Finally: as far as this weblog is concerned, the most important influence of Earth Abides has been on this author.  After The Librarian placed the book in my hand, and high school friend Tom Vale and his family taught me the deeper meaning of the book, I found myself on a pilgrimage to seek the greatest and deepest truth of Earth Abides and Stewart’s other works.  (Tom and Geraldine Vale later wrote the first major work based on a George R. Stewart book, US 40 Today.)  That sauntering pilgrimage would lead to a life not unlike Stewart’s, encounters with others who felt as I did about Stewart and his work, and – eventually – to a meeting and friendship with Stewart and his family.

When the saunter led to Stewart, it also pointed toward the writing of a book about his life, and the deepest truth of his work – although I did not realize it at the time.  Since then (and also I suppose before), I have lived like Wendell Berry’s Jayber Crow :

If you could do it, I suppose, it would be a good idea to live your life in a straight line—starting, say, in the Dark Wood of Error, and proceeding by logical steps through Hell and Purgatory and into Heaven.  Or you could take the King’s Highway past appropriately named dangers, toils, and snares, and finally cross the River of Death and enter the Celestial City.  But that is not the way I have done it, so far.  I am a pilgrim, but my pilgrimage has been wandering and unmarked.  Often what has looked like a straight line to me has been a circle or a doubling back.  I have been in the Dark Wood of Error any number of times.  I have known something of Hell, Purgatory, and Heaven, but not always in that order.  The names of many snares and dangers have been made known to me, but I have seen them only in looking back.  Often I have not known where I was going until I was already there.  I have had my share of desires and goals, but my life has come to me or I have gone to it mainly by way of mistakes and surprises.  Often I have received better than I have deserved.  Often my fairest hopes have rested on bad mistakes.  I am an ignorant pilgrim, crossing a dark valley.  And yet for a long time, looking back, I have been unable to shake off the feeling that I have been led—make of that what you will.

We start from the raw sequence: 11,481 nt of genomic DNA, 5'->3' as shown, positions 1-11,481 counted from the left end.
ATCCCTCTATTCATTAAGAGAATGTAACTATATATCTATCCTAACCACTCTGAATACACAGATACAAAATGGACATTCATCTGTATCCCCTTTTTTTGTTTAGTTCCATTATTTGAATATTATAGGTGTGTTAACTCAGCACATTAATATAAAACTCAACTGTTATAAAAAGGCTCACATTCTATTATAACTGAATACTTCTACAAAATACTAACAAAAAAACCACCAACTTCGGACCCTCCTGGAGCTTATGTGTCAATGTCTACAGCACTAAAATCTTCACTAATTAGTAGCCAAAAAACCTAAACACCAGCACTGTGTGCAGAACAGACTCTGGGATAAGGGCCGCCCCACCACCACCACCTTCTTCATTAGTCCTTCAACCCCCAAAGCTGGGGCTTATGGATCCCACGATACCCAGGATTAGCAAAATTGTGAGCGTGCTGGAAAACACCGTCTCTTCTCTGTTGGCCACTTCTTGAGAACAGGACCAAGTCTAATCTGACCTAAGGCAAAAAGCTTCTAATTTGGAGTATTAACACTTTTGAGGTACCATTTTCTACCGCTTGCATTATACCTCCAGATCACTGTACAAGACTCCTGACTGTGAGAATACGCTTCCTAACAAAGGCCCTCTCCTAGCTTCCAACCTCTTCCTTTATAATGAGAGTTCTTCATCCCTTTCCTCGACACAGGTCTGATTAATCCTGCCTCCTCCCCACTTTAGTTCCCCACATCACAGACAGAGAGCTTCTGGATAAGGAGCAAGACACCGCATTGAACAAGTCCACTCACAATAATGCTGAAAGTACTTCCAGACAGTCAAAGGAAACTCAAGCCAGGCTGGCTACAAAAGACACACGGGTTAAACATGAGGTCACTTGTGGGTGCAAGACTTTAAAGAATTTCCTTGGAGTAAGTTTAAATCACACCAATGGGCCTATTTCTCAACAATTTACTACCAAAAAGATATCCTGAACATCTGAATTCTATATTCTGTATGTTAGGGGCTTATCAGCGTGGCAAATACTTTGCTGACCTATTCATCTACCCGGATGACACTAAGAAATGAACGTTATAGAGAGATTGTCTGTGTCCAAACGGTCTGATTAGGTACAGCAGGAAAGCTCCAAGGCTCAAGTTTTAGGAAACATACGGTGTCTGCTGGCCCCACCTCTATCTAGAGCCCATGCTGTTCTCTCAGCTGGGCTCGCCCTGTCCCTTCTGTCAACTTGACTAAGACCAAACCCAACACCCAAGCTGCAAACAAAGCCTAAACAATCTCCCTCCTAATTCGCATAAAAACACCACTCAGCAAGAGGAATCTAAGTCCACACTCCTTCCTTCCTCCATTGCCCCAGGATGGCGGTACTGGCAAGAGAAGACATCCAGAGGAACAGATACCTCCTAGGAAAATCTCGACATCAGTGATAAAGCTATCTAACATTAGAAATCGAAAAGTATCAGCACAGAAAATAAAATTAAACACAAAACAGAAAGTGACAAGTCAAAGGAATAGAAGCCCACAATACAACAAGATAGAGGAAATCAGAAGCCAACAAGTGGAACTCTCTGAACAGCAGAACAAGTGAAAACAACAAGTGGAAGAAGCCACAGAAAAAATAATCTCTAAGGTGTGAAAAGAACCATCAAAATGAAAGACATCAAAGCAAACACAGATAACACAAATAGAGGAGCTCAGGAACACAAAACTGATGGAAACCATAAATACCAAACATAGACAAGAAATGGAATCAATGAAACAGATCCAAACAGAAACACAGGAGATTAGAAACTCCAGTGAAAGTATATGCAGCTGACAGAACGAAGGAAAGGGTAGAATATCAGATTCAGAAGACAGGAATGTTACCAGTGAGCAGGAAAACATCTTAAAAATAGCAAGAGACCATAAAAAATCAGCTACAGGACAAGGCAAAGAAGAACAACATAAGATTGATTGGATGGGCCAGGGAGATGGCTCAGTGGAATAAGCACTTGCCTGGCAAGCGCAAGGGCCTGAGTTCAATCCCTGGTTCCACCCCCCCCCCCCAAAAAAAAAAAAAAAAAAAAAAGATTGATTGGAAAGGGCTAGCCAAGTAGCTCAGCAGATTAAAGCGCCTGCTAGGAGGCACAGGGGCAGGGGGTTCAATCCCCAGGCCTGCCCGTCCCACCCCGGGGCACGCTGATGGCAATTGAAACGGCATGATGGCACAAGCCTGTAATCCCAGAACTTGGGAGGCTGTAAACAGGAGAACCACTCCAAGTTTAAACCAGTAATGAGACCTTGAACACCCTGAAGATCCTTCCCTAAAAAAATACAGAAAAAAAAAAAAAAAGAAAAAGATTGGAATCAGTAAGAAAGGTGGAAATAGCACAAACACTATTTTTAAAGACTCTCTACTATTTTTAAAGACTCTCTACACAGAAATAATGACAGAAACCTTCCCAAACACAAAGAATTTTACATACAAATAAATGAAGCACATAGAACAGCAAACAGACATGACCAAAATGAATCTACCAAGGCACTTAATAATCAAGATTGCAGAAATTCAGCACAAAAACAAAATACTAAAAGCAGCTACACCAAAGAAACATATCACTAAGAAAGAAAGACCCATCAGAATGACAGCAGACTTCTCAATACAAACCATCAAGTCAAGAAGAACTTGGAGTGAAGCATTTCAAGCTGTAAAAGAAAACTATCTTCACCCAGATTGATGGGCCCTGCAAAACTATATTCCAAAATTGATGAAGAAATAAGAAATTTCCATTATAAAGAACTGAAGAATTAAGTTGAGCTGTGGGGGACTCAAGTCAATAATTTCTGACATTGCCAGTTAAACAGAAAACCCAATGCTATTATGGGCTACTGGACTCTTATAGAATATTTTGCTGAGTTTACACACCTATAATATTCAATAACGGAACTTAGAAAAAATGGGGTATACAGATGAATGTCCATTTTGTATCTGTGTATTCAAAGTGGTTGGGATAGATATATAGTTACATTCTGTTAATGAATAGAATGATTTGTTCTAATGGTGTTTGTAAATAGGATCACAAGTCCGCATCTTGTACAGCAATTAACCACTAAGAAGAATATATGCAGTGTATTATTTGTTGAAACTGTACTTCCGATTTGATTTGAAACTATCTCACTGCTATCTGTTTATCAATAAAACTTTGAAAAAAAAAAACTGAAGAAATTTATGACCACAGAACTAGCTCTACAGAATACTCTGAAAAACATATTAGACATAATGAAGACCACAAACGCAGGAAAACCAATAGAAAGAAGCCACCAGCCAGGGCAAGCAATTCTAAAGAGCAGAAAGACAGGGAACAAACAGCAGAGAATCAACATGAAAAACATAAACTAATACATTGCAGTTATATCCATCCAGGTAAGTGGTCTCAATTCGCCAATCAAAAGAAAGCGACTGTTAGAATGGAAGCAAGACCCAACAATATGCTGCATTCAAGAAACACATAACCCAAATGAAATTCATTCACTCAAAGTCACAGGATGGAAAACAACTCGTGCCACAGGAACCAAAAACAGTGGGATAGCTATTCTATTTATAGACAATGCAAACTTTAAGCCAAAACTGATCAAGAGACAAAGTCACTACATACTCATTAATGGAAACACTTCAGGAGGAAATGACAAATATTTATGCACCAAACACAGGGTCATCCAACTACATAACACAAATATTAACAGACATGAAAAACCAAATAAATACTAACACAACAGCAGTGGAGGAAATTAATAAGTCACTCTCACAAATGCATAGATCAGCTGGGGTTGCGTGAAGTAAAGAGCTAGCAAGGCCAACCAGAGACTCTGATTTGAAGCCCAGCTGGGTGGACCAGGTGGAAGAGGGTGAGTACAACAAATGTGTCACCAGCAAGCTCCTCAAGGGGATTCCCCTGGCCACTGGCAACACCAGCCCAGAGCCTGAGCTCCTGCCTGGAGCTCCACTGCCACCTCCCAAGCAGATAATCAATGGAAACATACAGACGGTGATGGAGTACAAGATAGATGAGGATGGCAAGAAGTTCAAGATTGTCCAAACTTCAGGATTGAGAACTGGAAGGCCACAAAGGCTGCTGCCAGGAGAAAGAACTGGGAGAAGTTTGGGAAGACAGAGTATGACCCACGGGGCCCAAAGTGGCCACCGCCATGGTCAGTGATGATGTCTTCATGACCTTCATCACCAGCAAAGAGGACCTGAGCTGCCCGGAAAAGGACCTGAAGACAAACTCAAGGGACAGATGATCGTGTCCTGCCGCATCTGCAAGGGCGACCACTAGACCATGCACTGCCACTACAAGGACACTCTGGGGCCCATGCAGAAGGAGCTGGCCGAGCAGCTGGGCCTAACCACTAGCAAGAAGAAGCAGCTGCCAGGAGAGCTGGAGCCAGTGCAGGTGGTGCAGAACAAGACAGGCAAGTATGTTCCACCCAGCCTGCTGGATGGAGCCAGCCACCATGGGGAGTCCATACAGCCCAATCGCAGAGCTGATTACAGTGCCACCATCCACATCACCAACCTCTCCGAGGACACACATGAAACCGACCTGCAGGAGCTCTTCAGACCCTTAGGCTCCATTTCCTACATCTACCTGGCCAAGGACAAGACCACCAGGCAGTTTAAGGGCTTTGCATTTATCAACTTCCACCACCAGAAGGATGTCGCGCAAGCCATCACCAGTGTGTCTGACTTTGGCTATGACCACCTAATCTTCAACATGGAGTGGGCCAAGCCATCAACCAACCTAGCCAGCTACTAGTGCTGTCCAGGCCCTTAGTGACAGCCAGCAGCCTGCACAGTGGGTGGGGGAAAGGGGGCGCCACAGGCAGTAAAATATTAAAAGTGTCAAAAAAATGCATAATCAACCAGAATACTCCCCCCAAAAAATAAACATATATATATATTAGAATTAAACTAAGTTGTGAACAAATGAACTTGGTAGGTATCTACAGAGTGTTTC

Wendell Berry, Jayber Crow

Earth Abides led me to the writing of a book about George R. Stewart, a literary agent who has become the book’s great champion, and publication by a fine independent publisher.  McFarland Publishing is, like the publishing houses of the Earth Abides era,  run by editors and lovers of good books.

It’s also led to some educational and research programs modeled on Stewart’s pioneering Whole Earth vision, programs which include  the space agencies, land management agencies, universities, and Independent Scholars.   If you should happen to visit Craters of the Moon National Monument in the near future, for example, ask to see the “Lunar Ranger” kit.  Or view this fine film, produced by the park under the guidance of Chief of Interpretation Ted Stout and his exceptional National Park Service staff (film link is at the bottom of the page.)Lunar_Ranger_small

Thanks to Earth Abides, and George R. Stewart, it has been a productive life.  The novel has guided, through thick and thin, to some educational and literary works which, I believe, will help make this world a better place.

Where will Stewart’s great novel lead the next reader?

1 thought on “EARTH ABIDES: the influence of a work

  1. I don’t know how many times I’ve read Earth Abides … or how many copies of the book have passed through my hands. I keep a spare so I can lend it to the next person … and I never get them back. They move and on. Possibly the most influential piece of speculative fiction I ever read … and I’ve read everything, really!